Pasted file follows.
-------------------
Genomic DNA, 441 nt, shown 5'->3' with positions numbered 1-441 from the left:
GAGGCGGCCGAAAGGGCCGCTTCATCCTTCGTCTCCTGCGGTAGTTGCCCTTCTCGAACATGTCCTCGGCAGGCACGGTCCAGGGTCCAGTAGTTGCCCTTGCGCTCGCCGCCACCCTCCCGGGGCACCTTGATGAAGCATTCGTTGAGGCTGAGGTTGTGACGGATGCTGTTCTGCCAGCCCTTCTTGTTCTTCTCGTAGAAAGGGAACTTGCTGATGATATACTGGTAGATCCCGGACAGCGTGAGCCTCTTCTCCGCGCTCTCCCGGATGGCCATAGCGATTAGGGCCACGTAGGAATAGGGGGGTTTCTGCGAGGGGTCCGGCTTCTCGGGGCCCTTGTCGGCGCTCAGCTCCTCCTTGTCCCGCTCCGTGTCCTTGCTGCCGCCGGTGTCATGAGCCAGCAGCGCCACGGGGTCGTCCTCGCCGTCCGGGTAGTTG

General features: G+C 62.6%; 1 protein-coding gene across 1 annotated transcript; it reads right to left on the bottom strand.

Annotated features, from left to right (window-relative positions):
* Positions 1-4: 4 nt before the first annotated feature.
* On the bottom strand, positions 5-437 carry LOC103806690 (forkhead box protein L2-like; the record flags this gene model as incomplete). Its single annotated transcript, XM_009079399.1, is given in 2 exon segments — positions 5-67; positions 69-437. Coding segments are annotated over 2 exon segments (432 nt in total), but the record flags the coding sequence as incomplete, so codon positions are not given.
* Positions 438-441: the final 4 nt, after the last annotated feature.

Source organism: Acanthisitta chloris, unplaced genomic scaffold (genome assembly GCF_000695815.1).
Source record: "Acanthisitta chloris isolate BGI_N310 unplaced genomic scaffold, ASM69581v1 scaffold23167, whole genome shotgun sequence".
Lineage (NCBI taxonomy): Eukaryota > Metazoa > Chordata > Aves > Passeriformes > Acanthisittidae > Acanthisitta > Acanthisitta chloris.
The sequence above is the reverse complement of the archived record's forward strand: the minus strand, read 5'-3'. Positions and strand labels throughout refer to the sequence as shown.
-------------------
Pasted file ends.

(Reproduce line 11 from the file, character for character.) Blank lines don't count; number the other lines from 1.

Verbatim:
The sequence above is the reverse complement of the archived record's forward strand: the minus strand, read 5'-3'. Positions and strand labels throughout refer to the sequence as shown.